Thursday, April 06, 2006

Seeing rape culture

Shakespeare's Sister has a very good analysis of the homosocialized dynamics of gang rape and other ways that women are dehumanized by men, as a reaction to the horrifying e-mail that one of the Duke lacrosse team members sent out within a few hours after an alleged rape of an exotic dancer committed by his team. (If you have not been following this case, check out this victim's advocacy blog or Ampersand's recent roundup of links.)

The email described some truly despicable violent/sexual fantasies involving strippers that the author apparently thought he needed to share with the rest of the world. Here's a quote from Shakes' reaction:
I’ve never been accused of anything but unabashedly wearing my politics on my sleeve, but because I have a filthy mouth, a dirty sense of humor, an aesthetic lack of girliness (as in no make-up, no skirts, and perpetually untidy hair), and a collection of attributes which men and women alike deem “boyish”—namely, a fondness for Star Wars and Lord of the Rings, video game junkitude, the ability to correctly distinguish between DC and Marvel superheroes, and a pathological aversion to shopping—I have often found myself in the position of having been given a “pass” by a group of straight guys. Some women will immediately know what I’m describing—a group of male coworkers, perhaps, who let down their guard in your presence, after one of them, invariably, anoints you a “cool chick,” as if differentiating you from the rest of womankind is some kind of praise. It doesn’t matter whether these guys are conservatives or liberals; they are, however, always the kind of guy who thinks the highest compliment one could give a girl is treating her like a man with tits.

This is always a weird situation, especially since I have never coveted an entrè into such a group, but let a couple of dirty jokes fly in your presence sans objection, and you’ll find yourself being led behind the curtain in no time.

And among this particular kind of guy, it’s pretty damn ugly back there.

Back there is where “jokes” like the one above get told. And if you ever laughed at a blowjob joke, they expect you to laugh at that kind of “joke,” too.

I, of course, being me, tell them that violence against women isn’t funny, and ask them why they think it is.

“Oh, come on,” they say, and that’s when the eye-rolling begins. “It was a joke.”

“How so?” I ask. “What’s funny about it?”

Of course, there’s nothing funny about “jokes” like that, so they do the only thing they can. Attack.

“Dude, I thought you were different. You’re just a feminazi like every other chick. No sense of humor.”
About a year ago, I was in an ice cream shop with my spouse deciding over cookies and cream or orange sherbert when a group of about six or seven late high school or early college-aged guys came in, with a blonde girl of the same age in tow. These guys were of the jocky type, with basketball shorts and expensive cell phones, tanned and lean. The group quickly overtook the small shop while my husband and I sat back to eat our ice cream, eventually just quietly taking in the show that these kids were putting on for us. The one female in the group seemed a little nervous but eager - like she was finally getting to play with the big boys. The joking and teasing began to turn sexual and slightly obscene, with the majority of the teasing and joking being directed at the girl. She smiled along with it, feigning ignorance as to what they were talking about when they asked her if she enjoyed certain euphemistic sexual acts, and even giggled nervously when one guy grabbed her and pulled her into his lap. You could see that she was embarassed but not sure what to do about it without jeapordizing her newfound social status.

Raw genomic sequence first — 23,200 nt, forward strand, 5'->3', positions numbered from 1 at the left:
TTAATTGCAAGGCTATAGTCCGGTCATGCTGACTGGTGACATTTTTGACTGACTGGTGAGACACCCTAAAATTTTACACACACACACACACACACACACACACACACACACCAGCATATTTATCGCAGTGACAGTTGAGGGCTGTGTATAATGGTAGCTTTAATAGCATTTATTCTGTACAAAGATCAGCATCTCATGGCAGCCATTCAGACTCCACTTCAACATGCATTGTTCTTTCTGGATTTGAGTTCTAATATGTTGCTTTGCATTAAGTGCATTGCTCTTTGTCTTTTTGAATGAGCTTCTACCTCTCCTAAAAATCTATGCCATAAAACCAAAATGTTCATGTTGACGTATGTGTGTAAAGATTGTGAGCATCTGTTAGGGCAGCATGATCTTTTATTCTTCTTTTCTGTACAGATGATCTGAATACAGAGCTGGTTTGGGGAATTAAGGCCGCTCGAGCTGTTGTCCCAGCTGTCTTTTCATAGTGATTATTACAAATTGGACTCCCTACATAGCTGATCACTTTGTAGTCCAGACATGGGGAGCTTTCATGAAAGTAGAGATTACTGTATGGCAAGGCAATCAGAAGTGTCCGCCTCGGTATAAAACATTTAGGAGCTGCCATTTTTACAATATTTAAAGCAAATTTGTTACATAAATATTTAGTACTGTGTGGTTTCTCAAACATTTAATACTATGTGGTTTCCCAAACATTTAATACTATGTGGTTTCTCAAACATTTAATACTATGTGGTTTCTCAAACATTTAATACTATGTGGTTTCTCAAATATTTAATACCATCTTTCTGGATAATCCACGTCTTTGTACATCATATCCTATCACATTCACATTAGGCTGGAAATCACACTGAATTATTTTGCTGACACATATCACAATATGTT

It was at that point that I understood exactly how gang rape occurs. These guys were competing with each other, showing off their virile desire to sleep with the young blonde thing. Not only that, they were competing to see who could humiliate her the most - this girl doesn't even know what a "pearl necklace" is, what a prude. It was a game where the winner was the one who could extract the most sexual power from humiliating her.

By the time they left, I was really quite scared. I knew I'd been in situations like this before - one particularly bad one where I was in high school, drunk, and all of the sudden the only girl at a party full of college students - and did just as much this time as I had the last time. I wish so deeply that I'd had the presence of mind and courage to pull her aside and ask her if she wanted a ride home or to call a friend or for me to give these guys a piece of my mind. It still haunts me, and the only thing I'm glad about is that it affected me enough to make me vow to never stand by and let that happen again.

A society that rewards men who treat women like this - as sexual objects that men collect and trade and own - promotes a culture of rape. The competitive team dynamic, like the Duke lacross team's, synergizes poisonously with ambient misogyny to create groups of men who band together with the goal of proving their supremacy over other men.

I don't mean to imply that team sports turn men (or women) into power-hungry rapists, or that if you are into sports that you hate women. There are plenty of perfectly nice athletes out there. What I am saying is that the competitive pack mentality makes for a particularly rich breeding ground for the kind of scene I described above, and for what likely occurred at Duke. It's hard to stand up for people who aren't immediately around, but in these examples, it's easy to see how things wind up ugly if you don't.
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